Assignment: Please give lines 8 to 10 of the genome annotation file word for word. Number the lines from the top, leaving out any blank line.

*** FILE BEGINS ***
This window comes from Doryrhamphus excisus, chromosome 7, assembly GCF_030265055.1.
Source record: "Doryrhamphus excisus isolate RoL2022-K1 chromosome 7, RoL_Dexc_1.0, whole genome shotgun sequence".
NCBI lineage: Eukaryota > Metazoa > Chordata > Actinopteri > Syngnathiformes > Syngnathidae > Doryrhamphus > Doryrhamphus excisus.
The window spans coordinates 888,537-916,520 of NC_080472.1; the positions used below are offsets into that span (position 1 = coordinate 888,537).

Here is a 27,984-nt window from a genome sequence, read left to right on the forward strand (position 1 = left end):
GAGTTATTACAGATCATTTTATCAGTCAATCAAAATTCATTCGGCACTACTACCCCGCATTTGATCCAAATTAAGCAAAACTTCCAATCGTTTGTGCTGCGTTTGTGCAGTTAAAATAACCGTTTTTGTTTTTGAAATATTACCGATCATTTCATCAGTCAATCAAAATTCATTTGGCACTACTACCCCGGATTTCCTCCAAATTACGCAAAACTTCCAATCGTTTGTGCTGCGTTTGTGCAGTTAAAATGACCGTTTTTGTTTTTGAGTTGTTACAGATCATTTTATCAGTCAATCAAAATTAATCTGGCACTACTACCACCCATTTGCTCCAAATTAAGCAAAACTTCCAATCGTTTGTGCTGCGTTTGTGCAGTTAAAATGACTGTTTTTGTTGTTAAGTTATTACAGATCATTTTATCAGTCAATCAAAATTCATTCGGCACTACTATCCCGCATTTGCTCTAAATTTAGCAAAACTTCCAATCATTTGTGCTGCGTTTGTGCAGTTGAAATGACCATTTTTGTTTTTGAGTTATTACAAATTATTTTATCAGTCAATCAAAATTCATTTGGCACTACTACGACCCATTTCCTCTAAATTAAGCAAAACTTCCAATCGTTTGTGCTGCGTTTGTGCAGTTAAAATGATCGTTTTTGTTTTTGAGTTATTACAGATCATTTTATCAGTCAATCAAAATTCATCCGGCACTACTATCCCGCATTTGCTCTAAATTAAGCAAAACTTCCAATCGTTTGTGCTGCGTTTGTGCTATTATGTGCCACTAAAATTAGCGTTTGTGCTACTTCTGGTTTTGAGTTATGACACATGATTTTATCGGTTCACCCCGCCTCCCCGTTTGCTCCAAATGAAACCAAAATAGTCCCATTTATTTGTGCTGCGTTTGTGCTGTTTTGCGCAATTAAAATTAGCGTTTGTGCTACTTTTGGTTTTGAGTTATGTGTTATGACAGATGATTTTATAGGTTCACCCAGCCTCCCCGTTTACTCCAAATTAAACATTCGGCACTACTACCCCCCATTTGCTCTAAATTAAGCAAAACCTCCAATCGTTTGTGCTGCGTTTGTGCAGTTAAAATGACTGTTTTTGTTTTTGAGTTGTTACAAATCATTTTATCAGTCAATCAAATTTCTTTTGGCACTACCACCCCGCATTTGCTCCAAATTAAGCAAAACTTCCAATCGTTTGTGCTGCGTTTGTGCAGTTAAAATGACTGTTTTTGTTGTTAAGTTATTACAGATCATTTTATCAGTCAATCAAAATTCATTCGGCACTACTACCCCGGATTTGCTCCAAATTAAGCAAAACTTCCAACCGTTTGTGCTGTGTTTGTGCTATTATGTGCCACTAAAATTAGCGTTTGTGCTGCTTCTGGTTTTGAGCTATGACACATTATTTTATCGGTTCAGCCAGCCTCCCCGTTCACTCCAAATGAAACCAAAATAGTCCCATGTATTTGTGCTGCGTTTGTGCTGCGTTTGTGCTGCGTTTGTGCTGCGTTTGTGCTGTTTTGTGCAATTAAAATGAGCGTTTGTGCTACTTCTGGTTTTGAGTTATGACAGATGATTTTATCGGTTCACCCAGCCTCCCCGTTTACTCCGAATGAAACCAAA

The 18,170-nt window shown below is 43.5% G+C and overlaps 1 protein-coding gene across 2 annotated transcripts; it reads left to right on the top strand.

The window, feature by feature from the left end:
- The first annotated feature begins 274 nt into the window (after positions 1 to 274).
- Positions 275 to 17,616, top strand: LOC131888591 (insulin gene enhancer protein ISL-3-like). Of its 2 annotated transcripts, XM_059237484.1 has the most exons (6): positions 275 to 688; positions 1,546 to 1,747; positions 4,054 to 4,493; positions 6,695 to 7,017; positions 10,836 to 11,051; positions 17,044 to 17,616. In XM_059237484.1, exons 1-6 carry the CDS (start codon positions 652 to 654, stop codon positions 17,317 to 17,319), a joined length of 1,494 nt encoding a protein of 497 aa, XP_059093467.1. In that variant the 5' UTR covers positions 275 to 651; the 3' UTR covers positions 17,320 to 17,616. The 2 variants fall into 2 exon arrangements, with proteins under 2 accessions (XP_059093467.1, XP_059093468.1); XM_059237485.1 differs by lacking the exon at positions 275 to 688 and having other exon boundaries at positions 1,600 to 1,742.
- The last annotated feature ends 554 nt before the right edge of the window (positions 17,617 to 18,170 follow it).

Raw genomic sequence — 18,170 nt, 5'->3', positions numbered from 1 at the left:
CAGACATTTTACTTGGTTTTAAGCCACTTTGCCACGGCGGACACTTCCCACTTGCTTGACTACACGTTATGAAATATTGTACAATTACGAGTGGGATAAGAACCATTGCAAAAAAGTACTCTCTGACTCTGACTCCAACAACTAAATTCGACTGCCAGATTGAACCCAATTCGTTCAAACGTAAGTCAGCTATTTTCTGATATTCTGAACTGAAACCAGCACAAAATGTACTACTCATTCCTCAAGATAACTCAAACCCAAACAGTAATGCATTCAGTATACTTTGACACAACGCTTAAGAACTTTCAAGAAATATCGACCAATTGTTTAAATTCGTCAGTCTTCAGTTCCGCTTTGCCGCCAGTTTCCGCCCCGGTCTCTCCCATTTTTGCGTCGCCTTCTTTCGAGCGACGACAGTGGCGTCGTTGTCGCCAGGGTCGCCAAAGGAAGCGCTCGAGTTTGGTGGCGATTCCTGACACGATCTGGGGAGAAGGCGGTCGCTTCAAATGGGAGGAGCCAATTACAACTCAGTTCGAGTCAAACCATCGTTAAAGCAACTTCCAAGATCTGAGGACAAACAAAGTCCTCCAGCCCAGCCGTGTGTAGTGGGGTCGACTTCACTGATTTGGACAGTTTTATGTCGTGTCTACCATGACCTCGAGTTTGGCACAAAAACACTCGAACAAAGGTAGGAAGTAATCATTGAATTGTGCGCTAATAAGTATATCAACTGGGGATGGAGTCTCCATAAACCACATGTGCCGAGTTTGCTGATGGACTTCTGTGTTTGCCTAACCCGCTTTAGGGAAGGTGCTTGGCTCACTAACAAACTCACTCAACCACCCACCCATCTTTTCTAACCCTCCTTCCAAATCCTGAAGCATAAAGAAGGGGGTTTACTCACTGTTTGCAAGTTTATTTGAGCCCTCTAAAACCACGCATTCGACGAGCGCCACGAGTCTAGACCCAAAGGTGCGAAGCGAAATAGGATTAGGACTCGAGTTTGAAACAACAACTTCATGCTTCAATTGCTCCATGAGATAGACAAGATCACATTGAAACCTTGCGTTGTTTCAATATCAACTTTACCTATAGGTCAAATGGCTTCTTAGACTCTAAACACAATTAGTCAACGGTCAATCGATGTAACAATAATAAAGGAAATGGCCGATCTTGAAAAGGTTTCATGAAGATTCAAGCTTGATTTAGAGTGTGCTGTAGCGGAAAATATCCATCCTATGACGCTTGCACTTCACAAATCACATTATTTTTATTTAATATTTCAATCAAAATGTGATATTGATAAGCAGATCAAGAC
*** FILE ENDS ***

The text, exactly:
The window, feature by feature from the left end:
- The first annotated feature begins 274 nt into the window (after positions 1 to 274).
- Positions 275 to 17,616, top strand: LOC131888591 (insulin gene enhancer protein ISL-3-like). Of its 2 annotated transcripts, XM_059237484.1 has the most exons (6): positions 275 to 688; positions 1,546 to 1,747; positions 4,054 to 4,493; positions 6,695 to 7,017; positions 10,836 to 11,051; positions 17,044 to 17,616. In XM_059237484.1, exons 1-6 carry the CDS (start codon positions 652 to 654, stop codon positions 17,317 to 17,319), a joined length of 1,494 nt encoding a protein of 497 aa, XP_059093467.1. In that variant the 5' UTR covers positions 275 to 651; the 3' UTR covers positions 17,320 to 17,616. The 2 variants fall into 2 exon arrangements, with proteins under 2 accessions (XP_059093467.1, XP_059093468.1); XM_059237485.1 differs by lacking the exon at positions 275 to 688 and having other exon boundaries at positions 1,600 to 1,742.